As Dassault is discovering, doing business in India is very tough. The company was thrilled to win an order for 126 Rafales in 2012 after a long drawn out competition. Here we are in 2016, and not one aircraft has been delivered and India is still negotiating. The order is now down to 36. It’s amazing the French are still even speaking to the Indians.
India has also driven Russian partners up the wall. Here is the latest example.
India and Russia were going to develop a military transport aircraft (MTA) together. But, as usual, India has not met its side of the deal. The MTA is to be based on the Russian IL-214. The idea for this aircraft dates back to 2010. Interestingly the IL-214 was first conceived as a four engine turboprop in 2001! As one can see doing business in India requires extraordinary stamina and patience. That the Russians are also still talking about this aircraft with India is also amazing.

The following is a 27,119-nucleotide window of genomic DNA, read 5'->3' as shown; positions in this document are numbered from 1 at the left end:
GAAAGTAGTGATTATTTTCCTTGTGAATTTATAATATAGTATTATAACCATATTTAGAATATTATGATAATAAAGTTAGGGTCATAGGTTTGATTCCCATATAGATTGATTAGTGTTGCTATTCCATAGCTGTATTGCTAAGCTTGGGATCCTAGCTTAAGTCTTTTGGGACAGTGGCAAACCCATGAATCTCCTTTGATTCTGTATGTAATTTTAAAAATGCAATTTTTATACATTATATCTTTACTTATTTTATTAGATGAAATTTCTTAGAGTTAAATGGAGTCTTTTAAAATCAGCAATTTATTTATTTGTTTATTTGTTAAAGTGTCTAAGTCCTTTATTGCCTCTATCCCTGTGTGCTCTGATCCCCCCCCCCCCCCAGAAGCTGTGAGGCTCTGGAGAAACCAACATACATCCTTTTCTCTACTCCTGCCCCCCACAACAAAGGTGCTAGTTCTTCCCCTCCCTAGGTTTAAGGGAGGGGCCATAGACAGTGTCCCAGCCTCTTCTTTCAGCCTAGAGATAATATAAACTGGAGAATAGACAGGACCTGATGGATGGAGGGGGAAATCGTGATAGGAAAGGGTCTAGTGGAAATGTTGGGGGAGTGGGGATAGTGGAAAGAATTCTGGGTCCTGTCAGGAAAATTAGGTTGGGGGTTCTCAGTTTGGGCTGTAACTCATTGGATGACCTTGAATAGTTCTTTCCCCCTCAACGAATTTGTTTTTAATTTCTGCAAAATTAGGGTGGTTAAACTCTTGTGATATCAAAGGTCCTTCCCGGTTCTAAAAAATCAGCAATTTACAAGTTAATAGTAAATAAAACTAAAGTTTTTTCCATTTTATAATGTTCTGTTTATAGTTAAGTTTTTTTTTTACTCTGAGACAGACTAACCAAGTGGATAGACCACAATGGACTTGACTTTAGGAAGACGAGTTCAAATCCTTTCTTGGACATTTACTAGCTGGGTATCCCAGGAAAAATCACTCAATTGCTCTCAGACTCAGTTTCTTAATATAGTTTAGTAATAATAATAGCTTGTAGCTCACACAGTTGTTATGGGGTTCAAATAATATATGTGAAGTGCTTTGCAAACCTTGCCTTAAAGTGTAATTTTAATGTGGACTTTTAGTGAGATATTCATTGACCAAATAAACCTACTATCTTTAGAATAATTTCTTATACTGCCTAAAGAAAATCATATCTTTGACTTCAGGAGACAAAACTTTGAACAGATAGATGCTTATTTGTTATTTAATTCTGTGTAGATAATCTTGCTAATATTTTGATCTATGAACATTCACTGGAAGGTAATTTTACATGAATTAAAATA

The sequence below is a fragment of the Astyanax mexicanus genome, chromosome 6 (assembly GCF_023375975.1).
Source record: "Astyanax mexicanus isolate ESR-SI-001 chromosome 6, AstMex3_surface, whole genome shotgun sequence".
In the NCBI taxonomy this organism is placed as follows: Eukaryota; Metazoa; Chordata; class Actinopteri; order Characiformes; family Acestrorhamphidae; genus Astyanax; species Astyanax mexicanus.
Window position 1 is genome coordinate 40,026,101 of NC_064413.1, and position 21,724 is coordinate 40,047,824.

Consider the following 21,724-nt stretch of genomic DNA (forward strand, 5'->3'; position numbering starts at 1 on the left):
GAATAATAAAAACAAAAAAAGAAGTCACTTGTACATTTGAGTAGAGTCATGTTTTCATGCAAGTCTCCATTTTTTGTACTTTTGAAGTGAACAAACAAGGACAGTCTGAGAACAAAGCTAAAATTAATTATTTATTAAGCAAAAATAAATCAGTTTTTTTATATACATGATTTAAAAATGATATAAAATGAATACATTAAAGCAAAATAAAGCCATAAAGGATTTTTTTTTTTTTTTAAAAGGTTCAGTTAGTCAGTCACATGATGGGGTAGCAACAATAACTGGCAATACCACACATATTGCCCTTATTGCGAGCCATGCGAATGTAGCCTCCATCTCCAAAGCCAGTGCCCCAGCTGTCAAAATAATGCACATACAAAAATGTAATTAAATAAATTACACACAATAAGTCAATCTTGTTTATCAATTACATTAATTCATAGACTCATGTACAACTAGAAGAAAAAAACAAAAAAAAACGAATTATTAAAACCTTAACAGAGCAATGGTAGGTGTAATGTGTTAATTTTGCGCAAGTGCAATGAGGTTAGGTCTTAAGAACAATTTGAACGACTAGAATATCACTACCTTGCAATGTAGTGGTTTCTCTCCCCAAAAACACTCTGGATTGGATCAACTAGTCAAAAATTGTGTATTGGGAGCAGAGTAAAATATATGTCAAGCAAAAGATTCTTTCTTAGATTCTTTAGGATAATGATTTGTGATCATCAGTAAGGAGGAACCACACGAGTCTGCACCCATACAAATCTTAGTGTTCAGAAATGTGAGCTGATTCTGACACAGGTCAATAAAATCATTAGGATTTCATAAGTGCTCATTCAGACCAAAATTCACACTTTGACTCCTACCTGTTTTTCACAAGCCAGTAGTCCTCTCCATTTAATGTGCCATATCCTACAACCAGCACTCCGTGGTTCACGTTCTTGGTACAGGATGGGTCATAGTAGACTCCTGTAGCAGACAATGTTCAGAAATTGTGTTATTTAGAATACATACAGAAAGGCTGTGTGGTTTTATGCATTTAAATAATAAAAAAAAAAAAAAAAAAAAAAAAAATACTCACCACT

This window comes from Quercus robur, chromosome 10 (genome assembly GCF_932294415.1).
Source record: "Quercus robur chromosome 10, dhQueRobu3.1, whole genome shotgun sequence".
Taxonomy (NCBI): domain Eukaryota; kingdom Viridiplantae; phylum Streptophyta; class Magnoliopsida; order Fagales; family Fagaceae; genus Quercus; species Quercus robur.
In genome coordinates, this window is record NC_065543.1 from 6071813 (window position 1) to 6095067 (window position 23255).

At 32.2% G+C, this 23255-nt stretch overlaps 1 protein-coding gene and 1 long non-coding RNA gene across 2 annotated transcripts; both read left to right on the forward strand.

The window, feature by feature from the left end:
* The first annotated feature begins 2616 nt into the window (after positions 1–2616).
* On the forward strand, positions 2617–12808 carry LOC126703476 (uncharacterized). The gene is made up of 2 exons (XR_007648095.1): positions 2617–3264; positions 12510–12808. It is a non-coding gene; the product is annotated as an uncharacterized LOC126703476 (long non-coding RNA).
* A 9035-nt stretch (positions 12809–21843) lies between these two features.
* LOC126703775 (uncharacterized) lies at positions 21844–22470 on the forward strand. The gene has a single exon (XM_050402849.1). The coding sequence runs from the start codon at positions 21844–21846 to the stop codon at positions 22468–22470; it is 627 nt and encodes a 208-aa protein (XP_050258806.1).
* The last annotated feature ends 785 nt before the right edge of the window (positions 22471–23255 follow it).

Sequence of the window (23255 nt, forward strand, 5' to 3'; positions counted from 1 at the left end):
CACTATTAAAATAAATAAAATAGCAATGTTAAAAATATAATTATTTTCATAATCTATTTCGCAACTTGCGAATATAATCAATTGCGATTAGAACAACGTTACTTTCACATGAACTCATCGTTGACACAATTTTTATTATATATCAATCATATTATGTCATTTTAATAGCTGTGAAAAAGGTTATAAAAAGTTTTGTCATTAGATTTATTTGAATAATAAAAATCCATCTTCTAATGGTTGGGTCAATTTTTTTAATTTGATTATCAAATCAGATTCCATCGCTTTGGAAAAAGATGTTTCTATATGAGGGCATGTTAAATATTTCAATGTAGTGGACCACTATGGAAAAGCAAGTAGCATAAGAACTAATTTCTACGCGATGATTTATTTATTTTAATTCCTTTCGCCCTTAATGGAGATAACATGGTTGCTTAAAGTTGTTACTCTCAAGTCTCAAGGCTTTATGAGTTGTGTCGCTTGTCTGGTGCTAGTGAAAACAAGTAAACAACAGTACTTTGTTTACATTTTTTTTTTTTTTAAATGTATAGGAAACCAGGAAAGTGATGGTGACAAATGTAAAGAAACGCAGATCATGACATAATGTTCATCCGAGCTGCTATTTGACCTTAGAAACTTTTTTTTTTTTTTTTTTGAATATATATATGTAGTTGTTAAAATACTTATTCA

What if the Indians move on from the MTA idea to something that is real and currently exists? Specifically, Embraer’s KC-390. Embraer is likely to want some program support because the Brazilian state cannot afford the aircraft anymore. Let’s compare the specifications of the two aircraft.
The KC-390 is a lot more expensive. But it does offer more payload capabilities than the IL-214. Take a look at these two aircraft and you might notice they look very similar too.
Perhaps India can contact Embraer to see what opportunities there are to collaborate? Embraer might find a deal attractive, provided India delivers its side of any deal in short order. Of course that is a long shot. At least the Indians can see what their airplane will look like and even undertake test flights.
There is a lot of hype about the BRICS nations (Brazil, Russia, India, China and South Africa), but the reality is that grouping is a myth, a verbal convenience to describe a set of developing nations which often compete with each other and seldom cooperate. Could one BRICS member back off on a deal with another member? It certainly looks possible, and in the case of India, rather likely.
If you are selling aircraft in India, whose government on the commercial side has previously impeded the Cape Town Convention on asset repossession, caveat emptor. Make certain of payments in advance.
I don’t know what the sources are for pricing, but the cost differences are almost certainly pure fiction. I’d expect either Brazil or Russia to be able to beat the costs of the US or Europe by a decent margin, but not by half even for that comparison, much less compared to each other.